Fluffy Cherry Blossoms

Japanese cherry blossom pink
The first round of tree blossoms is fading, now it’s time for round two.

These cherry blossoms look like the perfect pillow for a fairy.

At least I think they are cherry blossoms. I got a tree field guide from the library to aid in my quest to identify the many flowering trees that I see, but that isn’t as straightforward as I thought.

At first you see the tree’s main characteristics, but then the book throws in variations and hybrids and it seems like anything could be anything. By the time I’m done, I’m so confused that I’m convinced that somehow a pine tree could actually be a version of a crabapple, given the right lighting and day of the week. I guess it’s a case of “the more you learn the more you realize you don’t know.”

Finding someone with tree-IDing experience will probably be my best bet, but I’m not totally giving up on the field guide.

T is for Trees!

Yes, I have been obsessed with photographing tree blossoms this spring. I’m aware of it. And I’ve been really enjoying it! I even climbed a tree to get a better view, inspired by comments on a recent post.

Here is a gallery of some of this week’s blossoms. They won’t last much longer, but that’s what makes them so special. We have to enjoy them while we have them.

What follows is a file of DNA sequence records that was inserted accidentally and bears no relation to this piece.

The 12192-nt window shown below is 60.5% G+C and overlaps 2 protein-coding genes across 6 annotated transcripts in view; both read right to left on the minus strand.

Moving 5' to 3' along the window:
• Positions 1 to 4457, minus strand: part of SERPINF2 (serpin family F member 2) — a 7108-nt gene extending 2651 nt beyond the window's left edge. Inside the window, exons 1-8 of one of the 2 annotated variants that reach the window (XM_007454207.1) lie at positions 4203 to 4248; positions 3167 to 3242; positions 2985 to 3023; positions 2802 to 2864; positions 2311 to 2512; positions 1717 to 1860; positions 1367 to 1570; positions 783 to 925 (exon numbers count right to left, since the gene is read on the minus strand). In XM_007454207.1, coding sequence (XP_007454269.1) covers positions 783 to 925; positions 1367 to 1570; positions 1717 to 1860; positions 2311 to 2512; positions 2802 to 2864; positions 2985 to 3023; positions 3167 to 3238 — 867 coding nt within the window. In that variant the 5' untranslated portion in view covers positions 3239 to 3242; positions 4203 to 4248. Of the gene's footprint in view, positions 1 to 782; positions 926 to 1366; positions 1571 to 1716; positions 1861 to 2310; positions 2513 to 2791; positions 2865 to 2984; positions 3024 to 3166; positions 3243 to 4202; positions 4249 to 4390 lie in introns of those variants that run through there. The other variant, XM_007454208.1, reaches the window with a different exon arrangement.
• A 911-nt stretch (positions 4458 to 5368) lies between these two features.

As I’ve been taking so many pictures, I’ve been trying to identify some of the trees. Some I know are cherry trees, but others could be some other kind of flowering tree. If you have any theories or know for sure, please comment and help me figure this out 🙂 Thanks.

Happy Arbor Day!

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I’m participating in the A to Z Challenge for the month of April. The idea is to post every day, except Sundays, and end up with one post for each letter of the alphabet. It’s a good challenge to help me to blog every day.

R is for Riding Out the Storm

raindrops on pink cherry blossoms
Raindrops on noses and whiskers on kittens